Germline specification is a fundamental step for human reproduction and this biological phenomenon possesses technical challenges to study in vivo as it occurs immediately after blastocyst implantation. The establishment of in vitro human primordial germ cell-like cells (hPGCLCs) induction system allows sophisticated characterization of human primordial germ cells (hPGCs) development. However, the underlying molecular mechanisms of hPGCLC specification are not fully elucidated. Here, we observed particularly high expression of the histone demethylase KDM2B in male fetal germ cells (FGCs) but not in male somatic cells. Besides, KDM2B shared similar expression pattern with hPGC marker genes in hPGCLCs, suggesting an important role of KDM2B in germ cell development. Although deletion of KDM2B had no significant effects on human embryonic stem cell (hESC)'s pluripotency, loss of KDM2B dramatically impaired hPGCLCs differentiation whereas ectopically expressed KDM2B could efficiently rescue such defect, indicating this defect was due to KDM2B's loss in hPGCLC specification. Mechanistically, as revealed by the transcriptional profiling, KDM2B suppressed the expression of somatic genes thus inhibited somatic differentiation during hPGCLC specification. These data collectively indicate that KDM2B is an indispensable epigenetic regulator for hPGCLC specification, shedding lights on how epigenetic regulations orchestrate transcriptional events in hPGC development for future investigation.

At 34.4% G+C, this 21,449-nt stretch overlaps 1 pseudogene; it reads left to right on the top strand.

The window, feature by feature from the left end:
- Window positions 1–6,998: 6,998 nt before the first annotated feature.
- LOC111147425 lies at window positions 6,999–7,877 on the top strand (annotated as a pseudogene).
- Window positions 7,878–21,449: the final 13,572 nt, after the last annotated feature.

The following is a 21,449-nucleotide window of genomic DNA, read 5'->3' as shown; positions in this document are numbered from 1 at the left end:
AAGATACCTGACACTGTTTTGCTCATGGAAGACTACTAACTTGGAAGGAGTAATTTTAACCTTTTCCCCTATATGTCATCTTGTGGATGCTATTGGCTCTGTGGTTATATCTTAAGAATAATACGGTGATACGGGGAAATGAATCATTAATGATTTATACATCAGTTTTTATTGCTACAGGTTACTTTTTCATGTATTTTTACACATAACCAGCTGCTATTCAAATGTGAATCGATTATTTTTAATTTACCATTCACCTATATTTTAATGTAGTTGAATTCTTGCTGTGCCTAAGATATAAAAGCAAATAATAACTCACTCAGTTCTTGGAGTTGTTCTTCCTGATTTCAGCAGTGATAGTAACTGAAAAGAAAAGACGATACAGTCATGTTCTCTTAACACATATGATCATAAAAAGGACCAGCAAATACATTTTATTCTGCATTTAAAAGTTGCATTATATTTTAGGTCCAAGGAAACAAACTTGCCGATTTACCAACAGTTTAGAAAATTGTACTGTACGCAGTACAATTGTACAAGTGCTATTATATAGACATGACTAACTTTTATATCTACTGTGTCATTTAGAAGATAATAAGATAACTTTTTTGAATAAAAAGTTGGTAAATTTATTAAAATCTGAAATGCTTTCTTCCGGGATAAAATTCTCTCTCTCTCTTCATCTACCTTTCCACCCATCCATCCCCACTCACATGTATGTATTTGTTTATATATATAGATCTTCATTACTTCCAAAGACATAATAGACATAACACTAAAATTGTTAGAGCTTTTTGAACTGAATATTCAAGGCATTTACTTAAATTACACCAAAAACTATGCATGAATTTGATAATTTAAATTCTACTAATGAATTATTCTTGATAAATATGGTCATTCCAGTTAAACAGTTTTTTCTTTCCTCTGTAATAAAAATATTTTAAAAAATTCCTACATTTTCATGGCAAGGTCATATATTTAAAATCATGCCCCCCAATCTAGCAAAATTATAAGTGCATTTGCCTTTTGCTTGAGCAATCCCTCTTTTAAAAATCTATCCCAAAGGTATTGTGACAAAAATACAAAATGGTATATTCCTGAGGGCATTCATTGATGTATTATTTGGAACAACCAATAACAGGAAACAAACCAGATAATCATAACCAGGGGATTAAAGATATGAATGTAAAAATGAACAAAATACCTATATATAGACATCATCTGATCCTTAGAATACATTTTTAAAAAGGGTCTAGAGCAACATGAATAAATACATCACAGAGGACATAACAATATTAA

Keywords: KDM2B, human primordial germ cell-like cells, epigenetic regulator, fertility

Introduction